Written by Morgan Truce
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Topics: Space, NASA

Thursday, 14 April 2005

image for NASA's Hubble Space Telescope Targeted by Bush Administration
File Photo (not an M101, but WOW -- look at the smoke coming out of that baby!)

FORT SILL, OK (STARS & STRIPES) Within moments of the Bush Administration's failure to fund repairs to the NASA Hubble Space Telescope, an order was given to the US Army 30th Field Artillery Regiment to shoot down the aging telescope from its orbit around the earth.

Bravo Battery, 2nd Battalion, 2nd Field Artillery carried out the unusual fire mission with its famous Ruben Rivers M101 Salute Howitzer. Although the M101 is normally reserved for firing military salutes in parades and funerals, Bravo Battery was proud to get a chance to show its skills in zeroing in on such a distant target. The artillery piece was named for Medal of Honor winner SSG Ruben Rivers for actions in France on 19 November, 1944. SSG Rivers was the catalyst for the first African-American soldiers to receive the Medal of Honor. SSG Rivers finally received his medal in January 1997, 52 years after the fact.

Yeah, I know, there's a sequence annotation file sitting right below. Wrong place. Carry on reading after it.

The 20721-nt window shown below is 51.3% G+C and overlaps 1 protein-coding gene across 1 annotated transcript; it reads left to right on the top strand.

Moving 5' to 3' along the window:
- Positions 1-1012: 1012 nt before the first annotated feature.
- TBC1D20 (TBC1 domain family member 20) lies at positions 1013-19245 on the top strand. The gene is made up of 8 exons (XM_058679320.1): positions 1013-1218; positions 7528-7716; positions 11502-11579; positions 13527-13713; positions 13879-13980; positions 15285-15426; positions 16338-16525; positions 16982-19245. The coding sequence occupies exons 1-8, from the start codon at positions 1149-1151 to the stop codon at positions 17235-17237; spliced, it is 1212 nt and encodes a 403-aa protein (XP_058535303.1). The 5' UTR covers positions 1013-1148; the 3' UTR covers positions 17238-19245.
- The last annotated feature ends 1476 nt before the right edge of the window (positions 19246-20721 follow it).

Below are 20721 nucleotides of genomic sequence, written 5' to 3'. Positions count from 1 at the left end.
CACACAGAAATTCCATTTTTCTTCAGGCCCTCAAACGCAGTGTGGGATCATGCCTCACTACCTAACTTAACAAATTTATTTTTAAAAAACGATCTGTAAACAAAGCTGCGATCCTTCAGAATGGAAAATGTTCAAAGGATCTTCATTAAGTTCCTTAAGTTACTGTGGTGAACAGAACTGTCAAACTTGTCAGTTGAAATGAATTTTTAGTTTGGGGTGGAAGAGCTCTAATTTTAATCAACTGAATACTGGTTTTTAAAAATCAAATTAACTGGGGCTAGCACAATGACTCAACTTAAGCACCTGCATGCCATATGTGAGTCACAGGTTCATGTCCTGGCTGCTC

"We hit that sucker with the 2nd round. Hooah!" exclaimed a young lieutenant from Bravo Battery. "Sure beats the livin' crap out of firing blanks all day long!" Pieces of the Hubble Telescope soon began falling from orbit over a three state area. A large fragment fell on Bill Clinton's boyhood home in Arkansas. Bush administration officials were quick to deny that this was planned. A smaller fragment hit an outhouse in Mississippi causing minor injury to a sharecropper and interrupting his morning duties.


The big winner in the NASA budget this year is the exploration program aimed at returning to the moon and developing new technology that could pave the way for an eventual manned mission to Mars.

"It's a very tight budget year," said John Logsdon of George Washington University's Space Policy Institute. NASA "did get an increase where most agencies didn't, but it was bad news for the Hubble program"

Nevertheless, the 2.4 percent overall increase is only about half of what the White House had promised last year after President Bush promised to ramp up America's space program. Shooting down the Hubble was seen as the only available option.

NASA officials point out that the telescope was designed to last only 15 years. They also stress that the new budget contains development funds for the James Webb infrared telescope that is expected to reveal some of the earliest stars and galaxies formed after the Big Bang. It is scheduled to launch in 2011.


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